By Todd Allen

It looks like Top Cow turned their Cyber Force Kickstarter campaign on the evening of the 17th.  I discussed the campaign during Comicon, but the short version is that Top Cow is trying to raise $75K and distribute free copies of the first five issues/first story arc of a new ongoing Cyber Force comic in a manner similar to Free Comic Book Day.  It’s an interesting idea.

As I type this up, it’s not quite midnight, PST on the 18th, so the campaign has been up a bit over a day.  There are74 backers pledging $7,641.  That’s over $100/pledge and that’s a pretty healthy average.  Roughly 10% of the goal in the first day is pretty good too, though not the amazing first day some campaigns see.  On the other hand, they didn’t send the press release out until the campaign had been up for about a day, so the 19th might see a big jump.

Either way, this is a fascinating experiment.

Marc Silvestri’s top-selling series returns in October with five free issues

Berkeley, CA – July 18, 2012 – Image Comics and Top Cow Productions are excited to announce the highly anticipated return of CYBER FORCE, in celebration of the title’s twentieth anniversary, in October 2012. Comics legend and Top Cow founder Marc Silvestri returns to the property that helped launch his company and Image Comics as co-writer, art director, and cover artist, spearheading his unique vision for the new series.

And now, CYBER FORCE is embarking on a new path, using 21st century social media to make the first five issues (to be published monthly) available for free, both digitally and in print. AKickstarter campaign launched on July 17, taking advantage of the year-long build-up of excitement for Image and Top Cow’s 20th anniversary.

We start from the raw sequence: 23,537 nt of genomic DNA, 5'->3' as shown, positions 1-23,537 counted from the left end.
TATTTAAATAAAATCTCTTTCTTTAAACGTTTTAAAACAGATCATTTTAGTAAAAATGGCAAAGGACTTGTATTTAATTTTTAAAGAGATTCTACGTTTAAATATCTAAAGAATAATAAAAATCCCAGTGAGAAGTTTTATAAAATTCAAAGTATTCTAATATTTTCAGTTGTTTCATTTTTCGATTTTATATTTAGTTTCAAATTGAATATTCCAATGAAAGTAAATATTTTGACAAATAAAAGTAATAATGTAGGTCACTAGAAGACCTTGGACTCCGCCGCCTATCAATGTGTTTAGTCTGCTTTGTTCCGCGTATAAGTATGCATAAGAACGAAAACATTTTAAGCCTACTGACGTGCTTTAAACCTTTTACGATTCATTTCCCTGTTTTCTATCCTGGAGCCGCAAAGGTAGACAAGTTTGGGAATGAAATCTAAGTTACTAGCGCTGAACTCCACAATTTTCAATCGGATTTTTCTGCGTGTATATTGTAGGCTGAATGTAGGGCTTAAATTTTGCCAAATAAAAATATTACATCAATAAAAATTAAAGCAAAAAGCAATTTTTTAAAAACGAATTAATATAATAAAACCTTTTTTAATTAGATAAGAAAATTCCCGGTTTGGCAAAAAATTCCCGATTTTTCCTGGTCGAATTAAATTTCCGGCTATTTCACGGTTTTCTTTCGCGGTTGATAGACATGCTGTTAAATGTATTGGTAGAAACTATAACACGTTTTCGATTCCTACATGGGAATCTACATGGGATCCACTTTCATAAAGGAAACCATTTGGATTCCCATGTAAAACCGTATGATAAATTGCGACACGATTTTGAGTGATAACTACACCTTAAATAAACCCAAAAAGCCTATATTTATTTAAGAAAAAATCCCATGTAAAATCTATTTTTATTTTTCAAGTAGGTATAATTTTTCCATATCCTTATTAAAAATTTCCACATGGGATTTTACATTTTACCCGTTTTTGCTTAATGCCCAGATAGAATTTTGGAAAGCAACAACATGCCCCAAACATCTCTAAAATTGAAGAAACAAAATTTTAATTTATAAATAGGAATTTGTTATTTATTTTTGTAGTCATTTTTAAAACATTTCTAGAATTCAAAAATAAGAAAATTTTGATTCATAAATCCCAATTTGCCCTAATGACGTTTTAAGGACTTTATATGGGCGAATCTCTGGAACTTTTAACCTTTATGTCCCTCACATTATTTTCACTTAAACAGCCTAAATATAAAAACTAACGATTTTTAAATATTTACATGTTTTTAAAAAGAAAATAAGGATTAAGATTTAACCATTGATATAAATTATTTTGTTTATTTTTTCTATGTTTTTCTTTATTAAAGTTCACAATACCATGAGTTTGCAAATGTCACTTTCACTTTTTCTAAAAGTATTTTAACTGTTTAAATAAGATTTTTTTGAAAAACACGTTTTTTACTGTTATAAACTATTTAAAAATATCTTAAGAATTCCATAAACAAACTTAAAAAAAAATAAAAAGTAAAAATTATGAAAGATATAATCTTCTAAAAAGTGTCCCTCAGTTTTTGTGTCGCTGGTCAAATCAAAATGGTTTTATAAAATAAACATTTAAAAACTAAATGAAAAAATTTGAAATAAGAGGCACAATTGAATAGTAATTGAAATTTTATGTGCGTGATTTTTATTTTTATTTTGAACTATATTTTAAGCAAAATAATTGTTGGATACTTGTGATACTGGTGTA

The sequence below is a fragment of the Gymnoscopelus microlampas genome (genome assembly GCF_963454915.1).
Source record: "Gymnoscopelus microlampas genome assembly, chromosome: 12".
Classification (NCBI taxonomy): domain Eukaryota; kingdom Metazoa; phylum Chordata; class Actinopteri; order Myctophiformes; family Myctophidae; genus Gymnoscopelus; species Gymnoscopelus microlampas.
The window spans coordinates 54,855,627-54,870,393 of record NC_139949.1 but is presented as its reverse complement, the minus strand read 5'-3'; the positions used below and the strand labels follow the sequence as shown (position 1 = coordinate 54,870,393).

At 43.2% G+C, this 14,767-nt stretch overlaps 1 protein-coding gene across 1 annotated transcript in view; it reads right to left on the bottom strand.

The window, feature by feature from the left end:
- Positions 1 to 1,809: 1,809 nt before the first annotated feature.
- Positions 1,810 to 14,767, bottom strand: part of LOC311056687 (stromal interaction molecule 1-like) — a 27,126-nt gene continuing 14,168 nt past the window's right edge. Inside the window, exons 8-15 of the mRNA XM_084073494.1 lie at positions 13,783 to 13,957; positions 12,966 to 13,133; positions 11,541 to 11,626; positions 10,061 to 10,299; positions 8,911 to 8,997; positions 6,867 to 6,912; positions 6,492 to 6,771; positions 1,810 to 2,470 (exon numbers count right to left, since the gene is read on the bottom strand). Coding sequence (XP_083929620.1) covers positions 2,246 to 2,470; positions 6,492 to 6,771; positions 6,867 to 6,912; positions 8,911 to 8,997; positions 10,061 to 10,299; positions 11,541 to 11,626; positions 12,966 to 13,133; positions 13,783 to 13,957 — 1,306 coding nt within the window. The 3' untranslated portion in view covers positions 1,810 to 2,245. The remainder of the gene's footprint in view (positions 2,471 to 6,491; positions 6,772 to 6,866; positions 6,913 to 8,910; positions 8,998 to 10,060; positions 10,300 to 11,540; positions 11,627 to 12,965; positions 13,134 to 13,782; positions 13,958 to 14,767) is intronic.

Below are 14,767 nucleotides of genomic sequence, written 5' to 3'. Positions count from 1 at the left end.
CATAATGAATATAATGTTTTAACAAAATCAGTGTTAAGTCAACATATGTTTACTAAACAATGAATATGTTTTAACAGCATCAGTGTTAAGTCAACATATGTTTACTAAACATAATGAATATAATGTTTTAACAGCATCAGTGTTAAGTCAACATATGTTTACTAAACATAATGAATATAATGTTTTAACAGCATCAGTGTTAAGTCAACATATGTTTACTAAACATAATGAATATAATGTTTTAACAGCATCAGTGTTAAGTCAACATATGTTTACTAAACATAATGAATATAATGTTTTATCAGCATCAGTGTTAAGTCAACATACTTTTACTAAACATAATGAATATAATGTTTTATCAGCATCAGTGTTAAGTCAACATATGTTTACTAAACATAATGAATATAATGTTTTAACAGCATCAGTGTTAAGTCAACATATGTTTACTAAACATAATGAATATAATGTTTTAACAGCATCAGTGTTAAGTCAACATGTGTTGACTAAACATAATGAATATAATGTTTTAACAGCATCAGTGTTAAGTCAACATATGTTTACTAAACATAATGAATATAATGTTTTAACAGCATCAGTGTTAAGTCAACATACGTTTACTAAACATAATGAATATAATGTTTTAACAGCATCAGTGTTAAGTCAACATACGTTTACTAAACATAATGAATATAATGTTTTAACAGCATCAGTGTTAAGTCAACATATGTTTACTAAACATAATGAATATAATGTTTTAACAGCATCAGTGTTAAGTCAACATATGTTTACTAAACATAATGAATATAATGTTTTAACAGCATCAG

Rewards for backers of the Kickstarter campaign, which has a goal of $75,000, include exclusive variant covers, a signed print, a hardcover edition of the collected first five issues, a smartphone case, original art, and one-on-one sessions with Matt Hawkins and Marc Silvestri. There are also several special rewards for comic book retailers who pledge — including exclusive signings by Marc Silvestri! The funding will not only go toward paying the art team but also toward offsetting print costs, thus ensuring the first five issues are available for free.

Excitement has been building for events marking Image and Top Cow’s 20th anniversary since the beginning of the year, including Top Cow’s REBIRTH initiative and exciting new projects from top tier industry talent. With an entire generation of fans who grew up on the series and new fans discovering Image and Top Cow every week, creator and Top Cow CEO Silvestri knew the time was right for CYBER FORCE to return.

“My obsession growing up was sci-fi and fantasy and the concept of Cyber Force has always been ripe for mining those genres,” said Silvestri. “The best sci-fi has its soul anchored in social commentary and the human condition and then goes nuts with the concepts. Comic books are unique in that they can add to that the thrill of wish fulfillment,” he added. “Mash those ideas together add a healthy dose of 21st century paranoia, and voila! You’ve got Cyber Force.”